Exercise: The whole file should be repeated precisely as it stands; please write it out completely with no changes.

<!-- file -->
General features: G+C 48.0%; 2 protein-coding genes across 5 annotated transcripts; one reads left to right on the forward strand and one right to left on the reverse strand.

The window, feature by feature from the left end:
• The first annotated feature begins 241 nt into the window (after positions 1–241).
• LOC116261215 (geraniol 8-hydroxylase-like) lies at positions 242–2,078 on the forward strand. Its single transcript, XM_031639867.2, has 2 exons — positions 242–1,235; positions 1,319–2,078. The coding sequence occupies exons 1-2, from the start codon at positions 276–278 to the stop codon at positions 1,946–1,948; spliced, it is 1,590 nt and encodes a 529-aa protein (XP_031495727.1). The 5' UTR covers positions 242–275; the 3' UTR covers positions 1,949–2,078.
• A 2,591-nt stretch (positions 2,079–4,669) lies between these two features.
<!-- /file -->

General features: G+C 48.0%; 2 protein-coding genes across 5 annotated transcripts; one reads left to right on the forward strand and one right to left on the reverse strand.

The window, feature by feature from the left end:
• The first annotated feature begins 241 nt into the window (after positions 1–241).
• LOC116261215 (geraniol 8-hydroxylase-like) lies at positions 242–2,078 on the forward strand. Its single transcript, XM_031639867.2, has 2 exons — positions 242–1,235; positions 1,319–2,078. The coding sequence occupies exons 1-2, from the start codon at positions 276–278 to the stop codon at positions 1,946–1,948; spliced, it is 1,590 nt and encodes a 529-aa protein (XP_031495727.1). The 5' UTR covers positions 242–275; the 3' UTR covers positions 1,949–2,078.
• A 2,591-nt stretch (positions 2,079–4,669) lies between these two features.